THAT THE death penalty has again become routine in this country is clear from the almost negligible attention that executions now receive. It is also clear from the ever-increasing numbers of executions. This year, according to the Death Penalty Information Center, states executed 98 people. That is the highest figure since the death penalty was reinstated in 1976, and a sharp increase over last year's 68. Nearly one in six people executed since 1976, in fact, were executed this year. Texas alone managed to kill, on average, almost three persons per month, while closer to home, Virginia executed 14. The combination of the higher body count and the apparent public apathy is cause for concern.
This is, of course, the outcome the death penalty's proponents have long sought. The death penalty is now simply a part of our criminal justice system: a possible punishment for a class of heinous crimes, widely accepted, and relatively uncontroversial when it happens. The debate over it is, at this point, stale. Proponents have made amply clear that neither moral objections to the state's killing some of its citizens nor the possibility of innocent people being put to death concerns them much. The death penalty has become, in many states, an assumption, rather than a policy that requires continuing justification.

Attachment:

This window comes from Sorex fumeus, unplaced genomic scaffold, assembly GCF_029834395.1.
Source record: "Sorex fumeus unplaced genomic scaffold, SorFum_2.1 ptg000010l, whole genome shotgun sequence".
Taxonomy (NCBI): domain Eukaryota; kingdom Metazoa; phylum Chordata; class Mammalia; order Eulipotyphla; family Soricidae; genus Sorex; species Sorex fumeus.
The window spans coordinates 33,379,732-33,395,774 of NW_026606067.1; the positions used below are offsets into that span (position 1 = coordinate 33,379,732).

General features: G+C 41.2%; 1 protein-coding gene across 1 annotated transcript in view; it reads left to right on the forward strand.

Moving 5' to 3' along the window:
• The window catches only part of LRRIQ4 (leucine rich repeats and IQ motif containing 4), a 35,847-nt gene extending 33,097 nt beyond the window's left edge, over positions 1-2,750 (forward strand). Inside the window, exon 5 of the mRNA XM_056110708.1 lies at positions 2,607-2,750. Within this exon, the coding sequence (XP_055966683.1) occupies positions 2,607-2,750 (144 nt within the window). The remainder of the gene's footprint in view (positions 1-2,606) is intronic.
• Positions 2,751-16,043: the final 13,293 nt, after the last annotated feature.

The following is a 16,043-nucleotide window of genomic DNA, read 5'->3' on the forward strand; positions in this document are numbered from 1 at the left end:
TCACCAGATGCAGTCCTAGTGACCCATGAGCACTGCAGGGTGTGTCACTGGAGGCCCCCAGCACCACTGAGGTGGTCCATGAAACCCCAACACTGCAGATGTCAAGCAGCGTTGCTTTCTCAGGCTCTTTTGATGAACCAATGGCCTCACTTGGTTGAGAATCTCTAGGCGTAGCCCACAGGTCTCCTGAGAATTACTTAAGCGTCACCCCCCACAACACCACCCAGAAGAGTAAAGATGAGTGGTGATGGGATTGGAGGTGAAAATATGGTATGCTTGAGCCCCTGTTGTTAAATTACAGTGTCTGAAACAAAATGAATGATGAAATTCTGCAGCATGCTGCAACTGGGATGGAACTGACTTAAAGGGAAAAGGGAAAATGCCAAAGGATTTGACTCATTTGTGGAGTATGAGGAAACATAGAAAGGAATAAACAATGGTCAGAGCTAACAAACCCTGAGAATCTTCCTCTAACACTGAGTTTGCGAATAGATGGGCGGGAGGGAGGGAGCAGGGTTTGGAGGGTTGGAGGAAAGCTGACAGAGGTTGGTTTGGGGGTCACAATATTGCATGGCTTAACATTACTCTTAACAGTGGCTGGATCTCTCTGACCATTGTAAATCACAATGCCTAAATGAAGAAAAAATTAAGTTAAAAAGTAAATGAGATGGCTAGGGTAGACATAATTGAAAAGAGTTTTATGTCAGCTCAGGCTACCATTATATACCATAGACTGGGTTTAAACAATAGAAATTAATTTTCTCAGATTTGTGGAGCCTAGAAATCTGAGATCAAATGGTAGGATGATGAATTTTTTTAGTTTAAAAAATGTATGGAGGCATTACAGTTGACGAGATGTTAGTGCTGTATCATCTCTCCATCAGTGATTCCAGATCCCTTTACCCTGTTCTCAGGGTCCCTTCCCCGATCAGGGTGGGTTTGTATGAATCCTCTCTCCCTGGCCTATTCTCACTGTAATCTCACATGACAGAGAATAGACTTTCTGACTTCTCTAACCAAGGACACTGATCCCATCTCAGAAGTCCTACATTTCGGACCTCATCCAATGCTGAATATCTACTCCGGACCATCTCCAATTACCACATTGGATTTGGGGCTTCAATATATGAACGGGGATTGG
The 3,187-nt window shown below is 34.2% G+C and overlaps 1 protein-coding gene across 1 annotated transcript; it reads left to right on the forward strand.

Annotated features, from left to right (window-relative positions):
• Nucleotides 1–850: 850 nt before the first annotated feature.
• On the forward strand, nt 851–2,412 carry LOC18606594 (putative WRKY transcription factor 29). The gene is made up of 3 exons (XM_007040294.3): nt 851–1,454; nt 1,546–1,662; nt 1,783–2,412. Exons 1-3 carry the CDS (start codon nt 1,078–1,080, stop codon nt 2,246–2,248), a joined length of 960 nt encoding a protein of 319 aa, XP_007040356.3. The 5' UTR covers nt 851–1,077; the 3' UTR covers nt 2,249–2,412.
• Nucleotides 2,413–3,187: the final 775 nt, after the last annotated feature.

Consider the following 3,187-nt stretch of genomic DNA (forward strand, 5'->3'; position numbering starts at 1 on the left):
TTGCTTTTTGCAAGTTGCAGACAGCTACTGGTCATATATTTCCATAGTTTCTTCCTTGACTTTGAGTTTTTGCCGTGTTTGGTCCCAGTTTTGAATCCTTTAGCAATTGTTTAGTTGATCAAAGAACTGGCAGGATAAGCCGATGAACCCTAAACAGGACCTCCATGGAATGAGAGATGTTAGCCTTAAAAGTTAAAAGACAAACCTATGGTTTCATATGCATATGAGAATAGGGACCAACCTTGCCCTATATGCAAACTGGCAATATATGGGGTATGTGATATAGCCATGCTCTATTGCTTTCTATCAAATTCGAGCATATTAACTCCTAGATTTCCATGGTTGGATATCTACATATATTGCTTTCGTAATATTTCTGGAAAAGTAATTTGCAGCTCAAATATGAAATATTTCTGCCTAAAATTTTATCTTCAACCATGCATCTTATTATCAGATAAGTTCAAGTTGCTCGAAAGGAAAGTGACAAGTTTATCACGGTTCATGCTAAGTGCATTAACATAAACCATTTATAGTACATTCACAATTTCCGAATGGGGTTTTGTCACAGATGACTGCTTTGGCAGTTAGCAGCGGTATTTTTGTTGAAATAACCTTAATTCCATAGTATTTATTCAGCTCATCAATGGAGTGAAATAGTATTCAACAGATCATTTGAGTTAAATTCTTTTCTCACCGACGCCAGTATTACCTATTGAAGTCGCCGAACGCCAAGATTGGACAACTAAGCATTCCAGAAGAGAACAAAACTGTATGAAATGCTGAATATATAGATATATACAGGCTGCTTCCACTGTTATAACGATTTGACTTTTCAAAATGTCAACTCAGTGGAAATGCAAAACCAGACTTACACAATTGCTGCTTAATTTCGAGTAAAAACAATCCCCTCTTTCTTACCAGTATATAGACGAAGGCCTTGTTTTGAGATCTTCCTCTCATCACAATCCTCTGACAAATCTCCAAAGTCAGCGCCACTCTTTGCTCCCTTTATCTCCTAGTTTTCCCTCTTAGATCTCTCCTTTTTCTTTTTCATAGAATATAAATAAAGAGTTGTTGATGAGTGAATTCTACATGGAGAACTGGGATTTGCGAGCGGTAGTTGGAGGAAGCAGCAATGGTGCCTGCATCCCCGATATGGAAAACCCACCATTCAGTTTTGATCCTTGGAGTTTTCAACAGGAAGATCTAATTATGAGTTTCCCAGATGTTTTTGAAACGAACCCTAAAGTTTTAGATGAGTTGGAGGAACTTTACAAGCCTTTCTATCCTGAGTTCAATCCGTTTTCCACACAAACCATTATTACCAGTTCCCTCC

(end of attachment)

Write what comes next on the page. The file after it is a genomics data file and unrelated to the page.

The frustrating aspect of this regularizing of executions is that it has happened even as the fallibility of the criminal justice system has become ever more evident. In addition to the 98 executions, this past year saw eight persons freed from death row after having their flawed convictions overturned. And over the past several years, DNA evidence has sprung dozens of innocent people from prison.
All of this should make us wary of irreversible punishments such as death. Nobody can honestly say with confidence that all of the 598 people executed since the death penalty's relegalization were guilty. And that begs the question--the one death penalty advocates are generally unwilling to address--of what frequency of error we are willing to tolerate in order to preserve capital punishment.
The answer might be difficult were there some obvious benefit--beyond the psychological satisfaction of retribution--to the death penalty. But the evidence that we gain anything tangible is scant. It offers, rather, a toughness that is impossible to apply in a fair and equitable manner. The continued expansion of the death penalty in the face of its obvious failure as a tool of justice is part of a more general failure of imagination in criminal justice policy under which we prefer toughness to effectiveness. It is long past time to revisit this principle.